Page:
Gap-Privas, 09/02/2020

The Tour de France was in Ardèche yesterday. Ardèche is a French département located on the Rhône right bank (it produces wines under the names IGP Ardèche, AOC Côtes du Rhône and AOC Côtes du Vivarais) and named after the magnificent river that crosses it. Canoeing the Ardèche river canyon is a must do if you are in the area... or not! This small mountain region has remained untamed and harsh as soon as you get away from the Rhône river and by many aspects, it reminds me of Corsica for its wildness, its traditions and... its chestnuts.
Alas, this is not yet the chestnut season! So, I decided to cook two other regional specialties, the crique and the caillette.
  • The crique is no less than a thin potato galette made with starchy potatoes so that no egg or other "cementing" agent is needed. Just flavored with herbs and nutmeg.
  • The caillette is a very interesting dish falling under the paupiettes or ballotines family, involving forced meat. But first, the stuffing is directly wrapped in a caul fat "lace" and second, it is made of an equal proportion of pork meat (I used pork shoulder and slab bacon, but it is normally made of jowl, liver and pork tripe) and herbs and leaves, a lot of herbs and leaves! Just for the record, I used for this recipe 1 lb. of meat and 1 lb. of herbs, meaning 1 lb. of herbs blanched, strained and pressed: Swiss chard, sorrel, arugula, dandelion, prasley, sage... from our garden/pastures, and red sorrel from the farmers'market. This represents an impressive volume! The good thing is that at this season the leaves are big and perfect for using them hashed in a stuffing. The result is a very moist and light stuffing, on top of being extremely flavorful. By the way, caillette means "little quail"... and you understand why when you see it.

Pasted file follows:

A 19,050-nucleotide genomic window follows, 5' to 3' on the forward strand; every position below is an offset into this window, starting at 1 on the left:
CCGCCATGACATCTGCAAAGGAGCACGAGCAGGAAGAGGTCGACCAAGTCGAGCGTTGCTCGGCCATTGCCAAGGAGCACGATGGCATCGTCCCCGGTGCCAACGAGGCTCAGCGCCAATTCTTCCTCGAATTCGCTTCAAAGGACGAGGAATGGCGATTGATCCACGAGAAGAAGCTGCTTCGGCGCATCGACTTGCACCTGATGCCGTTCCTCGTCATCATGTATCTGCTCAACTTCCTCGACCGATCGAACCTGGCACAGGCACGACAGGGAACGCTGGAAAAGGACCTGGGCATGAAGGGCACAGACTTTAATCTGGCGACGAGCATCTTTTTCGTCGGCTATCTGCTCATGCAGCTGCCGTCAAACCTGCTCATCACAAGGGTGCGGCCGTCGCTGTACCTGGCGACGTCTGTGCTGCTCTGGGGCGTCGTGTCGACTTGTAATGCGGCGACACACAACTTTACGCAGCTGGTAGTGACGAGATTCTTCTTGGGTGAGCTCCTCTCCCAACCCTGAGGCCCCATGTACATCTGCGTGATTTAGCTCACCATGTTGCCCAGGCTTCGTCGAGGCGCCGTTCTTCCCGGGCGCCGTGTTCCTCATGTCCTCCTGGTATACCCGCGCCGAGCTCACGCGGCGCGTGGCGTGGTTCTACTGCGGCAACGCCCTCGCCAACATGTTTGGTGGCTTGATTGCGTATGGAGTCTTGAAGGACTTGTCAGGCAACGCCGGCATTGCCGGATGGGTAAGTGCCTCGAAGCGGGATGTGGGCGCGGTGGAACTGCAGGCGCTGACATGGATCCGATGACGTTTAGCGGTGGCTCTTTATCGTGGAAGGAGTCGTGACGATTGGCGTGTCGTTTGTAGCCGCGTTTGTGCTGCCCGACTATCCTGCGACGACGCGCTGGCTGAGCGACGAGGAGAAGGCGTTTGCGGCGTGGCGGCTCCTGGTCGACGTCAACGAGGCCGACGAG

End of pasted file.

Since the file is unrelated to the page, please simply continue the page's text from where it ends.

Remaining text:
• But after I served the crique and the caillette, and as I have some caillettes left, I had the idea today to americanize those two very traditional dishes. Hence my Ardéchois Hamburger: a flattened caillette, a yellow tomato, an onion slice between two criques, with homemade ketchup and pickles. Absolutely delicious.
I love to take two very traditional French dishes and to cross the Atlantic ocean with them!
During the Tour de France, combining two of my passions, biking and cooking, I will try to present (almost) every day a recipe from the route followed by the peloton.